Chemogenomics integrates genomic datasets with biological and chemical characteristics of compounds. It uses genomic or proteomic profiling combined with chemoinformatics and statistics to study the response of a biological system to chemical compounds. This large-scale approach is particularly suitable for addressing chemotherapeutic resistance, a main obstacle to successful treatment of cancer patients. Chemogenomics as a discipline has been molded by a suite of datasets derived from a panel of 60 cancer cell lines that are used for drug discovery by the National Cancer Institute (NCI-60). Offering cytotoxic potencies for > 50,000 compounds across the NCI-60, and mRNA profiles, proteomes, mutations, and epigenetic factors, this unparalleled public resource enables rapid discovery of molecular targets and mechanisms of chemosensitivity/resistance. While chemogenomics holds much promise, broader impact in all fields of biology and medicine requires expansion of curated and accessible datasets of diverse biological systems, biological and chemical properties of compound libraries, and novel informatics tools for extracting the valuable information embedded in high-dimensional data. Exploiting the effects of diverse chemical probes, chemogenomics adds an important dimension to systems biology for understanding cellular functions.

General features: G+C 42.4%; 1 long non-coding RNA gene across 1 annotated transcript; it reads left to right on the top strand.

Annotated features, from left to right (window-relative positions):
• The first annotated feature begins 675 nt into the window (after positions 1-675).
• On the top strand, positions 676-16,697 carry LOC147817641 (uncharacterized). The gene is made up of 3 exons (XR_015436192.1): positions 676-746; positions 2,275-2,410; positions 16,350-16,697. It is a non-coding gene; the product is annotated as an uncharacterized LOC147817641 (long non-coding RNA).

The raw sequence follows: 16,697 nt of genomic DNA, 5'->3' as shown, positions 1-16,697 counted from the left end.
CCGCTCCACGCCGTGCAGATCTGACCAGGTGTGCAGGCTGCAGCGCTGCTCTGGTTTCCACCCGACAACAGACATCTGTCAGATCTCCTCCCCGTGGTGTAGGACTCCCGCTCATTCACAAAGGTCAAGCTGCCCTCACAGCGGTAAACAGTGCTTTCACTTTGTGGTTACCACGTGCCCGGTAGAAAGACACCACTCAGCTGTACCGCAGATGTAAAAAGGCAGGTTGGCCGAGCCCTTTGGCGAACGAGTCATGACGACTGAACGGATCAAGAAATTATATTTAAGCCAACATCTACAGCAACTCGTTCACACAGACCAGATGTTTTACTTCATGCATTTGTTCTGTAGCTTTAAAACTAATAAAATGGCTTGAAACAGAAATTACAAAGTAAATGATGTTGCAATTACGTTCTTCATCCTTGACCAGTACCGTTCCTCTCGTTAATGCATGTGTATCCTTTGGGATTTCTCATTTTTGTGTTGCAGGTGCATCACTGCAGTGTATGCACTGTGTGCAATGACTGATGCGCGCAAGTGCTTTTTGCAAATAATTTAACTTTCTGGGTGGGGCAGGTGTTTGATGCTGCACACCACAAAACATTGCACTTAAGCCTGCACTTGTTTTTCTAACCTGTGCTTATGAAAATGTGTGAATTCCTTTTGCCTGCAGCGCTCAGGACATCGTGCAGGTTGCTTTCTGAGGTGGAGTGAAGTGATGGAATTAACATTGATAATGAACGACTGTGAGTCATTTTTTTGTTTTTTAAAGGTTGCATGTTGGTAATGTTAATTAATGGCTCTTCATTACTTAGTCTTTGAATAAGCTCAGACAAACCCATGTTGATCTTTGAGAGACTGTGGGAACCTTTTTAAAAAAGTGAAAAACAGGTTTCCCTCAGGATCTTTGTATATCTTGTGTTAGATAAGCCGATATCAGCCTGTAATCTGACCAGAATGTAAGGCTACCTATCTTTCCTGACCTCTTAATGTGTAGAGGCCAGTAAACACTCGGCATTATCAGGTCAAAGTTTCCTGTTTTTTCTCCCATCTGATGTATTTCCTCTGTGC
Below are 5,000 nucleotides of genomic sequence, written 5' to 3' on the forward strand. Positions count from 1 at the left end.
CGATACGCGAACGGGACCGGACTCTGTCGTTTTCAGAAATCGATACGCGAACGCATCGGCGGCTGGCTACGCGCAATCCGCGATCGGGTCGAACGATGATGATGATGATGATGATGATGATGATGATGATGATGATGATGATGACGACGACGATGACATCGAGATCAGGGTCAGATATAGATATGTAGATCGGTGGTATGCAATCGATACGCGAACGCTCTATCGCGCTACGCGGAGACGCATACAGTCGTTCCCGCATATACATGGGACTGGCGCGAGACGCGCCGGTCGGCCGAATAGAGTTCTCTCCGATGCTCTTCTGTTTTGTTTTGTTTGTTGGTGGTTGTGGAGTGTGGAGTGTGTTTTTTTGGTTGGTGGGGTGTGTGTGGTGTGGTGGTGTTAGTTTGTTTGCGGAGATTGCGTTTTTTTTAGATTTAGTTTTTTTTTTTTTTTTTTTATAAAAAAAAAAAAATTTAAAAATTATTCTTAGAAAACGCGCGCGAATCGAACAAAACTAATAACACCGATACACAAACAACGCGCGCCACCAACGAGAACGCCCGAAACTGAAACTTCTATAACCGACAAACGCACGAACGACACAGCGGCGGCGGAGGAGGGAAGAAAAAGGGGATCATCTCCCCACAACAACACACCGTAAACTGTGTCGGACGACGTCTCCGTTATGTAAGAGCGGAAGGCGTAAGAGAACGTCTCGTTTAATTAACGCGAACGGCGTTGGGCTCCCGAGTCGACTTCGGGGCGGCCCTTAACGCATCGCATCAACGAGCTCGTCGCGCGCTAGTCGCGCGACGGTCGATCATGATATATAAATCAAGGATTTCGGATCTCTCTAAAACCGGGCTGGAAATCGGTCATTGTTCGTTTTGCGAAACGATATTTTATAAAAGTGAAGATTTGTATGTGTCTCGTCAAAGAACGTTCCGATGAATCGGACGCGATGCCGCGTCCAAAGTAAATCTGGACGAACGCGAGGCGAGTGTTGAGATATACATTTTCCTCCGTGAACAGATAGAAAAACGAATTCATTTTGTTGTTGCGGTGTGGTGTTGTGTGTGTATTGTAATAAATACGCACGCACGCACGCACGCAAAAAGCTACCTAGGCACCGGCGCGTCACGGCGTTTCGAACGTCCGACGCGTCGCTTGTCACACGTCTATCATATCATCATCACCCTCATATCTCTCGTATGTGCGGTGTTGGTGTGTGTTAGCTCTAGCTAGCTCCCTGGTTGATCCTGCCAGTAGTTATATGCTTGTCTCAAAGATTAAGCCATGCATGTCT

Keywords: NCI-60 cell lines, dihydropyrimidine dehydrogenase (DPYD), mRNA expression, asparagine synthetase (ASNS), MetNet3D, acute myelogenous leukemia
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